CROSSREFERENCE TO RELATED APPLICATION

[0001]
This application claims the priority benefit of U.S. provisional application serial No. 60/369,530, filed on Apr. 1, 2002, the full disclosure of which is incorporated herein by reference.
BACKGROUND OF THE INVENTION

[0002]
1. Field of the invention

[0003]
The present invention relates to a method of data scaling, and more particularly to a method of scaling up or down of different types of data such as graphics, image, video or audio data, and for application of polygon curve fitting in many area such as object moving tracking analysis, data analysis, a finder for object 2D shape or 3D surface in graphic area.

[0004]
2. Description of related art

[0005]
Scaling is useful in graphics, image, video or audio application for expanding or shrinking sample resolution and for zooming. Especially, in digital display device with fixed resolution, different kinds of source image format must be scaled to fit the resolution of the digital display.

[0006]
For example, a display panel may have fixed resolution of 1024×768 pixels in XGA mode, but the source image may come from computer, video decoder, or others that the input resolution varies depending on the input modes. The input source of image in VGA mode (640×480 pixels) with resolution less that that of the display mode XGA needs to be scaled up when the image is to be displayed on the XGA panel. On the other hand, an input source of image in SXGA mode (1280×1024 pixels) with resolution greater than that of the display mode XGA needs to be scaled down when the image is to be displayed on the XGA panel. Image resizing is very important for digital display devices such as LCD. Various conventional wellknown methods such as Bilinear, Cubic, BSpline, or Besier have been proposed to achieve a good filtering effect for scaling purposes.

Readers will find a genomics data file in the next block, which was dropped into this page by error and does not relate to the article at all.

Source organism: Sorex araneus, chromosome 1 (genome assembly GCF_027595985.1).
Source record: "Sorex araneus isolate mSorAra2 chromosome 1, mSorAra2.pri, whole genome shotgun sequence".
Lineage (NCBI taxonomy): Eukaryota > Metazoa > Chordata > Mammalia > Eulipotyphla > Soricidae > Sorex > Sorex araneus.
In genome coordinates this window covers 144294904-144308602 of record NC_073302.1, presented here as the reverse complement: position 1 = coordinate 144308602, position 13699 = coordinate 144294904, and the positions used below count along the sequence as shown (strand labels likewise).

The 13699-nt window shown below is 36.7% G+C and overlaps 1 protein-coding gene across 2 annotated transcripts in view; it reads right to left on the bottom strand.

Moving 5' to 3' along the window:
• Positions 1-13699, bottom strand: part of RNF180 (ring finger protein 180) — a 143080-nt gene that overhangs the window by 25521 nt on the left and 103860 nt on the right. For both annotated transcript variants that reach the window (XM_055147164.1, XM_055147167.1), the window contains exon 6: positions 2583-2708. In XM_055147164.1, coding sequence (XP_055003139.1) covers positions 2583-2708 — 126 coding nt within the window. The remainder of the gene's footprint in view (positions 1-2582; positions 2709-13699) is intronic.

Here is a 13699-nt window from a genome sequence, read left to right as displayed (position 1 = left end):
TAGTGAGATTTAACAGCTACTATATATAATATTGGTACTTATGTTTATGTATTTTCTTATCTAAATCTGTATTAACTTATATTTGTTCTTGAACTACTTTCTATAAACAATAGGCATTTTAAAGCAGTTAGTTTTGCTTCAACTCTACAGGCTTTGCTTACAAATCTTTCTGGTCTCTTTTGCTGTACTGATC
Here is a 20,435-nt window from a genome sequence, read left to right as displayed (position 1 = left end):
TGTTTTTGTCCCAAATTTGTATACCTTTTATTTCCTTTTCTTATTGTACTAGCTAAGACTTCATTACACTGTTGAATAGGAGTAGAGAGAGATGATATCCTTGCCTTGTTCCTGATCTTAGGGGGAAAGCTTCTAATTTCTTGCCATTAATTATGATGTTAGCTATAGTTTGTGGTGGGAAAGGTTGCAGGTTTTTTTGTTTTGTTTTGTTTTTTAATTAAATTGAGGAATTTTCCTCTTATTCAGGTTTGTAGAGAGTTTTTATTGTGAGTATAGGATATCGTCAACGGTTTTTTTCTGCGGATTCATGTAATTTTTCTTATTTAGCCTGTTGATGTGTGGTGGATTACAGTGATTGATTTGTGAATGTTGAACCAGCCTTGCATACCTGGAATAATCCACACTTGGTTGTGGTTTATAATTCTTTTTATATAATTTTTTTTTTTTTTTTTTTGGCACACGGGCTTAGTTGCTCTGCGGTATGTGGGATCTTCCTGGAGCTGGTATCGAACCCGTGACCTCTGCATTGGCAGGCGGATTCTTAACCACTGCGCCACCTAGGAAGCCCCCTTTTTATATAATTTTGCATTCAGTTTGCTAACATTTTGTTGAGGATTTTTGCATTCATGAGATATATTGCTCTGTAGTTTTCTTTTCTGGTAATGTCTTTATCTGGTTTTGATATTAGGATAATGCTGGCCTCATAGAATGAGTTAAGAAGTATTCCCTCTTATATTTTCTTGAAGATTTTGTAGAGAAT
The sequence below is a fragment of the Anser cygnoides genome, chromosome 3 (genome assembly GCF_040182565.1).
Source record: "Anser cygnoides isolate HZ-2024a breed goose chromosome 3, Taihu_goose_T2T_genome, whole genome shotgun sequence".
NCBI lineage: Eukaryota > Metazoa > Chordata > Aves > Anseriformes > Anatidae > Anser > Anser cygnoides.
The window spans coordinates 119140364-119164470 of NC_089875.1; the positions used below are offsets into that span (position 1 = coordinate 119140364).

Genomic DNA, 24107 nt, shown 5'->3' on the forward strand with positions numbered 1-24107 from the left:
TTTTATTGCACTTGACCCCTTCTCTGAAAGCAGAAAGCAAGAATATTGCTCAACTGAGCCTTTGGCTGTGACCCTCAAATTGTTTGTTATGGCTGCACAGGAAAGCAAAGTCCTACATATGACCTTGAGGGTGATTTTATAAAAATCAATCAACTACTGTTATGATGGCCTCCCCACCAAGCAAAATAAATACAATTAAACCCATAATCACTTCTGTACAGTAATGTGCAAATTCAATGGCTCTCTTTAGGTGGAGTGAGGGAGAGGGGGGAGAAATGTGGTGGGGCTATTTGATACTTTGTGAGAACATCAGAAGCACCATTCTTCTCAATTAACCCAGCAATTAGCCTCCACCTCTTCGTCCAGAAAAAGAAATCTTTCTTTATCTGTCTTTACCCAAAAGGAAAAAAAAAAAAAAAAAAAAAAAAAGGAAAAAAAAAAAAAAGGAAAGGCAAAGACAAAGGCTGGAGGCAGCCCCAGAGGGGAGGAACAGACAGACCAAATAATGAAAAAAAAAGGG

[0007]
The Bilinear method is the most commonly used method of interpolation. It benefits in its simplicity, speed, and cost because only 2 reference points are taken. As a result, the cost of the implementation of the Bilinear method is low because computation and storage requirements are less compared to other highorder interpolation methods. However, the output of the Bilinear method is blurry due to lack of sharpness from the interpolation results and therefore is not suitable for text image. The sharpness of the picture quality depends on curve after fitting the interpolation points. The Bilinear method takes the weighting average as the interpolation result. When considering two neighbor pixels A, B, if the interpolation point C is located between A and B with distance D (D≦1) from A, then the interpolation result according to the Bilinear method is

C=A(1−D)+B D Eq. 1

[0008]
Cubic or BSpline methods are the more preferred methods used in high quality scaling system with almost perfect scaling quality, but the cost is very high for computation and storage. Cubic methods usually require 4 points ƒ(−1), ƒ(0), ƒ(1), and ƒ(2) as reference. The Cubic Curve using the Hermite Method has 1 start point P_{1}, 1 end point P_{2}, 1 start point tangentvector R_{1}, and 1 end point tangentvector R_{2 }by the formula

ƒ(x)=(2x ^{3}−3x ^{2}+1)P _{1}+(−2x ^{3}+3x ^{2})P _{2}+(x ^{3}−2x ^{2} +x)R _{1}+(x ^{3} −x ^{2})R _{2 } Eq. 2

=(2P _{1}−2P _{2} +R _{1} +R _{2})x ^{3}+(−3P _{1}+3P _{2}−2R _{1} −R _{2})x ^{2} +R _{1} x+P _{1 } Eq. 3

[0009]
where

[0010]
P_{1}=ƒ(0),

[0011]
P_{2}=ƒ(1),

[0012]
R_{1}=G_{1}(P_{2}−P_{0})/2=G_{1}[ƒ(1)−ƒ(−1)]/2=tangentvector at P1

[0013]
R_{2}=G_{2}(P_{3}−P_{1})/2=G_{2}[ƒ(2)−ƒ(0)]/2=tangentvector at P2

[0014]
G_{1}, G_{2 }are gain factors, wherein the gain factors are proportional to the sharpness of the scaling result.

[0015]
In the foregoing two conventional methods, Bilinear method can be easily implemented. However, the interpolation result only depends on quantites of two points. When the change of quantity at certain region ranging has large variation, the image after scaling would lose the fidelity. For the Cubic or BSpline methods, more information is included, but the implement would be more complex and the cost is high. The computation is more tedious. So, the foregoing conventional methods still have their disadvantages.
SUMMARY OF THE INVENTION

[0016]